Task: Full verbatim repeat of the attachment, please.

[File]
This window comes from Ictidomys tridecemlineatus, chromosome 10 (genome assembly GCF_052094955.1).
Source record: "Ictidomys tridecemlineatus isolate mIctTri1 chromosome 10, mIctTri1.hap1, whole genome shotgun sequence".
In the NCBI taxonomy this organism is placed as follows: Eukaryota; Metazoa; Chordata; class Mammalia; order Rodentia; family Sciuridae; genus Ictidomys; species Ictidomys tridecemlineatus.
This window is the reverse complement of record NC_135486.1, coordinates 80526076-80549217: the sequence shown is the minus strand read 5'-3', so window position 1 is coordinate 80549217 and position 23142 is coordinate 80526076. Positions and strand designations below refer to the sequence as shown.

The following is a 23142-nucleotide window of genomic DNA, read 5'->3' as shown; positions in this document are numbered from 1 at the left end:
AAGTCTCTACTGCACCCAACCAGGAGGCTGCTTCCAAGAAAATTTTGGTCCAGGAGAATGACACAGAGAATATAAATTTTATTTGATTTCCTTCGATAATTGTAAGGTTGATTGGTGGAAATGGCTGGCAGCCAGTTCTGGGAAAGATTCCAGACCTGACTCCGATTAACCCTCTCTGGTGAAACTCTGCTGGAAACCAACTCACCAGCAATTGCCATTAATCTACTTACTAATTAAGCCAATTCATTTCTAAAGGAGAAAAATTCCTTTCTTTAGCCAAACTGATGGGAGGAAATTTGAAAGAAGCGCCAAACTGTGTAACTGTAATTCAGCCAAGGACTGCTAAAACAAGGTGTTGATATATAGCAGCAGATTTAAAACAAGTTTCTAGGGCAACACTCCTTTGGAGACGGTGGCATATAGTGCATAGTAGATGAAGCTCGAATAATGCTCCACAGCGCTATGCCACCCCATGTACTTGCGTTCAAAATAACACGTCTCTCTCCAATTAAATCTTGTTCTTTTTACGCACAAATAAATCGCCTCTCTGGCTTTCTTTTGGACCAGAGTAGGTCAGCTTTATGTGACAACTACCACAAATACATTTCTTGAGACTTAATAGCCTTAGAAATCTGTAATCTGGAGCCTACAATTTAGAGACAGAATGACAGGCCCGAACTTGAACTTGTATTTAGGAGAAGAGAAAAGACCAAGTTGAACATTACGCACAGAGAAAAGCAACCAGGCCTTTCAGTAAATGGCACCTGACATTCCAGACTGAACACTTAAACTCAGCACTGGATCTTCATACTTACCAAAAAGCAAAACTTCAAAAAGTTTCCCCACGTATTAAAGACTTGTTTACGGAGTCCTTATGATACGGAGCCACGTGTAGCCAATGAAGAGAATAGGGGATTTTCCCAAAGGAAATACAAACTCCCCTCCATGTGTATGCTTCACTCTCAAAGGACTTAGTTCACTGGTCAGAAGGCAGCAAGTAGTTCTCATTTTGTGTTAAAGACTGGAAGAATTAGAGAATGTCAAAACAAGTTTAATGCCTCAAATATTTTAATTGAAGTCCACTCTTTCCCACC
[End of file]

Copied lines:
This window comes from Ictidomys tridecemlineatus, chromosome 10 (genome assembly GCF_052094955.1).
Source record: "Ictidomys tridecemlineatus isolate mIctTri1 chromosome 10, mIctTri1.hap1, whole genome shotgun sequence".
In the NCBI taxonomy this organism is placed as follows: Eukaryota; Metazoa; Chordata; class Mammalia; order Rodentia; family Sciuridae; genus Ictidomys; species Ictidomys tridecemlineatus.
This window is the reverse complement of record NC_135486.1, coordinates 80526076-80549217: the sequence shown is the minus strand read 5'-3', so window position 1 is coordinate 80549217 and position 23142 is coordinate 80526076. Positions and strand designations below refer to the sequence as shown.

The following is a 23142-nucleotide window of genomic DNA, read 5'->3' as shown; positions in this document are numbered from 1 at the left end:
AAGTCTCTACTGCACCCAACCAGGAGGCTGCTTCCAAGAAAATTTTGGTCCAGGAGAATGACACAGAGAATATAAATTTTATTTGATTTCCTTCGATAATTGTAAGGTTGATTGGTGGAAATGGCTGGCAGCCAGTTCTGGGAAAGATTCCAGACCTGACTCCGATTAACCCTCTCTGGTGAAACTCTGCTGGAAACCAACTCACCAGCAATTGCCATTAATCTACTTACTAATTAAGCCAATTCATTTCTAAAGGAGAAAAATTCCTTTCTTTAGCCAAACTGATGGGAGGAAATTTGAAAGAAGCGCCAAACTGTGTAACTGTAATTCAGCCAAGGACTGCTAAAACAAGGTGTTGATATATAGCAGCAGATTTAAAACAAGTTTCTAGGGCAACACTCCTTTGGAGACGGTGGCATATAGTGCATAGTAGATGAAGCTCGAATAATGCTCCACAGCGCTATGCCACCCCATGTACTTGCGTTCAAAATAACACGTCTCTCTCCAATTAAATCTTGTTCTTTTTACGCACAAATAAATCGCCTCTCTGGCTTTCTTTTGGACCAGAGTAGGTCAGCTTTATGTGACAACTACCACAAATACATTTCTTGAGACTTAATAGCCTTAGAAATCTGTAATCTGGAGCCTACAATTTAGAGACAGAATGACAGGCCCGAACTTGAACTTGTATTTAGGAGAAGAGAAAAGACCAAGTTGAACATTACGCACAGAGAAAAGCAACCAGGCCTTTCAGTAAATGGCACCTGACATTCCAGACTGAACACTTAAACTCAGCACTGGATCTTCATACTTACCAAAAAGCAAAACTTCAAAAAGTTTCCCCACGTATTAAAGACTTGTTTACGGAGTCCTTATGATACGGAGCCACGTGTAGCCAATGAAGAGAATAGGGGATTTTCCCAAAGGAAATACAAACTCCCCTCCATGTGTATGCTTCACTCTCAAAGGACTTAGTTCACTGGTCAGAAGGCAGCAAGTAGTTCTCATTTTGTGTTAAAGACTGGAAGAATTAGAGAATGTCAAAACAAGTTTAATGCCTCAAATATTTTAATTGAAGTCCACTCTTTCCCACC